Tumours - Disorders of the central Nervous System

Although the incidence of cerebral and spinal tumours is probably no greater than at other times, some tumours expand during pregnancy and may present unusually rapidly. This probably reflects a mixture of hormonal and vascular factors; most meningiomas and some neurofibromas and gliomas express oestrogen and progesterone receptors and placental growth factor.

Neurofibromatosis type 1 presents particular problems in pregnancy. Women with this condition experience an increased rate of spontaneous first trimester abortions, perhaps also intrauterine fetal growth retardation and stillbirths, and have a high rate of caesarean section. Most women notice that cutaneous neurofibromas grow or appear de novo during pregnancy.

Meningiomas are particularly liable to expand in the third trimester, causing local mass effects such as headache, cranial nerve palsies, hemiparesis, or paraparesis, which may remit after delivery. Corticosteroids can be given to reduce surrounding oedema, and surgery can often be delayed until after delivery. Gliomas tend to present earlier in pregnancy and have a reputation for following an aggressive course. They may require early surgical intervention, and it is sometimes also appropriate to consider termination of the pregnancy. Women with known intracranial mass lesions require careful assessment prior to delivery: prolonged Valsalva manoeuvres can increase intracranial pressure and elective caesarean section may be necessary.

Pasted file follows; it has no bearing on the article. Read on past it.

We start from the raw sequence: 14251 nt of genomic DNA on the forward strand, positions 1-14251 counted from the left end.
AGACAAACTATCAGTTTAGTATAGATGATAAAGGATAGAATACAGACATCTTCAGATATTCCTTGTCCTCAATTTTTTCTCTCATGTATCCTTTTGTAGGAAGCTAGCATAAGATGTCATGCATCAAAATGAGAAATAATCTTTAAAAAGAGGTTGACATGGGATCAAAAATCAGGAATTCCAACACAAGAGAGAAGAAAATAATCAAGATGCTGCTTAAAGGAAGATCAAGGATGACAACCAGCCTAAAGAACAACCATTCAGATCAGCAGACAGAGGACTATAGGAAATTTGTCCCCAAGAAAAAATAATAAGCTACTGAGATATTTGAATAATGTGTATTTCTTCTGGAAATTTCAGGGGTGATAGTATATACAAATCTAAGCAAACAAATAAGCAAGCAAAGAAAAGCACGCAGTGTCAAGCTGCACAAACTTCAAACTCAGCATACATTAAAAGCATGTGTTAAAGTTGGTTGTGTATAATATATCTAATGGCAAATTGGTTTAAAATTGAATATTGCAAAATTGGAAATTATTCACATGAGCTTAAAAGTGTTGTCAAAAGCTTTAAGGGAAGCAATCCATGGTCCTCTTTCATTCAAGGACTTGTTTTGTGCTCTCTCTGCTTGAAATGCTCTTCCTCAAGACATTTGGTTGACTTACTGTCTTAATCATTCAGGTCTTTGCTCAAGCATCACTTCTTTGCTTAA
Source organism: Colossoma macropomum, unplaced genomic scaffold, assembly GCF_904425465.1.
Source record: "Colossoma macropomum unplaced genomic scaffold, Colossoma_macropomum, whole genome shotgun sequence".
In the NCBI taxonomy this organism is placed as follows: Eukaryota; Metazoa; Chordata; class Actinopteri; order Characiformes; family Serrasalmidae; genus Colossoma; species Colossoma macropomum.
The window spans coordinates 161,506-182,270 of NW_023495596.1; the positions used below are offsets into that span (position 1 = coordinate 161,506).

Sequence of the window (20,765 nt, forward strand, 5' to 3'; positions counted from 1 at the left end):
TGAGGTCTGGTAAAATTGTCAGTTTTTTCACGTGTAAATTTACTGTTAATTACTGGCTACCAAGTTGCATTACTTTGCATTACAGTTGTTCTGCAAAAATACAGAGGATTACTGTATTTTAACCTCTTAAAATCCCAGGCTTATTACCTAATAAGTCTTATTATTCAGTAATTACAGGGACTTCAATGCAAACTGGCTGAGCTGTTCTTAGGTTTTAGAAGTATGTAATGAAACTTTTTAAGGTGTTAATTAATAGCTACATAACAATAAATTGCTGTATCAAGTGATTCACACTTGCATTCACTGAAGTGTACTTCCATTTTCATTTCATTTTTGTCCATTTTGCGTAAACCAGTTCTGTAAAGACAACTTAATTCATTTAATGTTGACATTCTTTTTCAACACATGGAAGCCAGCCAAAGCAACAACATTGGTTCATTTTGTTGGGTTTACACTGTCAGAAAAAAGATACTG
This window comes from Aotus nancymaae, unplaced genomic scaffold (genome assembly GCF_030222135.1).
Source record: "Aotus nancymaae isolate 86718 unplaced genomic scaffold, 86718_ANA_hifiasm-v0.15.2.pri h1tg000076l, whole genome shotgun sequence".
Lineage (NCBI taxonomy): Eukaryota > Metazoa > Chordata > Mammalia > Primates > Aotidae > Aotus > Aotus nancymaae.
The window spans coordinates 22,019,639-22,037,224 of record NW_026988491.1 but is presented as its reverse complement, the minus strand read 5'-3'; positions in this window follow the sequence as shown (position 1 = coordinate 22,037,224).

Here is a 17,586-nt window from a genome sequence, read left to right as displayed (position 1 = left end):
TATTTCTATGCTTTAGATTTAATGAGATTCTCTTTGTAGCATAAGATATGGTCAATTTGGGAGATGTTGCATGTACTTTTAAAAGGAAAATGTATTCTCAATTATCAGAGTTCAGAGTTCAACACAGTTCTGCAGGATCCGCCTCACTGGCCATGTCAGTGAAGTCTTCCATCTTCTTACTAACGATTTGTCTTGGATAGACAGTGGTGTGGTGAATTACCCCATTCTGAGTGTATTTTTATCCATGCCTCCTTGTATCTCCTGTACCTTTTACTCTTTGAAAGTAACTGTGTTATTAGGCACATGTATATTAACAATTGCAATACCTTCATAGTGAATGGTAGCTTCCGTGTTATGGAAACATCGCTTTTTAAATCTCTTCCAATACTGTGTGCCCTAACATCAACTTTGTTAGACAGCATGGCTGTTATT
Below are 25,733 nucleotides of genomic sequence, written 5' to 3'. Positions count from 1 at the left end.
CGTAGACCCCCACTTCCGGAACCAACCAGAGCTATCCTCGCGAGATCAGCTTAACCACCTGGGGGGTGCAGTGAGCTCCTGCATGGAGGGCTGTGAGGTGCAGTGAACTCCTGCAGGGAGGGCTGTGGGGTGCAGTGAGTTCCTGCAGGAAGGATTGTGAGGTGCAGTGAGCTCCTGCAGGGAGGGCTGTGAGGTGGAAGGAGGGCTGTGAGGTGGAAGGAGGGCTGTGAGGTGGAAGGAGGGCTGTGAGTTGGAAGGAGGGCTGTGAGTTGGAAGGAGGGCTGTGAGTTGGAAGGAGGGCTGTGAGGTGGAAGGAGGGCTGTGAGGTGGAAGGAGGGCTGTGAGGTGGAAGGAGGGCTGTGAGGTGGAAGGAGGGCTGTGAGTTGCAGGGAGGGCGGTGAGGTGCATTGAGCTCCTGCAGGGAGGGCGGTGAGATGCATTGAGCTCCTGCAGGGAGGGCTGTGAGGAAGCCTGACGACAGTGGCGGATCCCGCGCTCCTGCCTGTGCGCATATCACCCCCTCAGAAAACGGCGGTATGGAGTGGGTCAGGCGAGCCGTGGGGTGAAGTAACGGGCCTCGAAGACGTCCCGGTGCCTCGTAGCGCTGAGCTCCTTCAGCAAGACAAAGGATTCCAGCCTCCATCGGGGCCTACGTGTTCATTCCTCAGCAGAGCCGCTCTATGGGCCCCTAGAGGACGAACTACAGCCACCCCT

Choriocarcinoma is a tumour peculiar to pregnancy and the most common form of malignancy associated with pregnancy. It usually presents after molar pregnancy or abortion, but 15 per cent of cases occur during or after normal pregnancy. Neurological manifestations due to brain or spine metastases are common. The brain metastases have a tendency to invade blood vessels, giving rise to strokes through infarction or haemorrhage. Spinal metastases cause cord or cauda equina compression that may be rapid in onset. There are usually multiple pulmonary metastases on chest radiography and the serum chorionic gonadotrophin is greatly elevated. Early diagnosis and treatment (with chemotherapy and radiotherapy) improves survival, but the mortality rate of cases with neurological manifestations remains high.

The normal pituitary gland and some pituitary tumours such as prolactinomas expand during pregnancy.

Provided by ArmMed Media
Revision date: June 21, 2011
Last revised: by Dave R. Roger, M.D.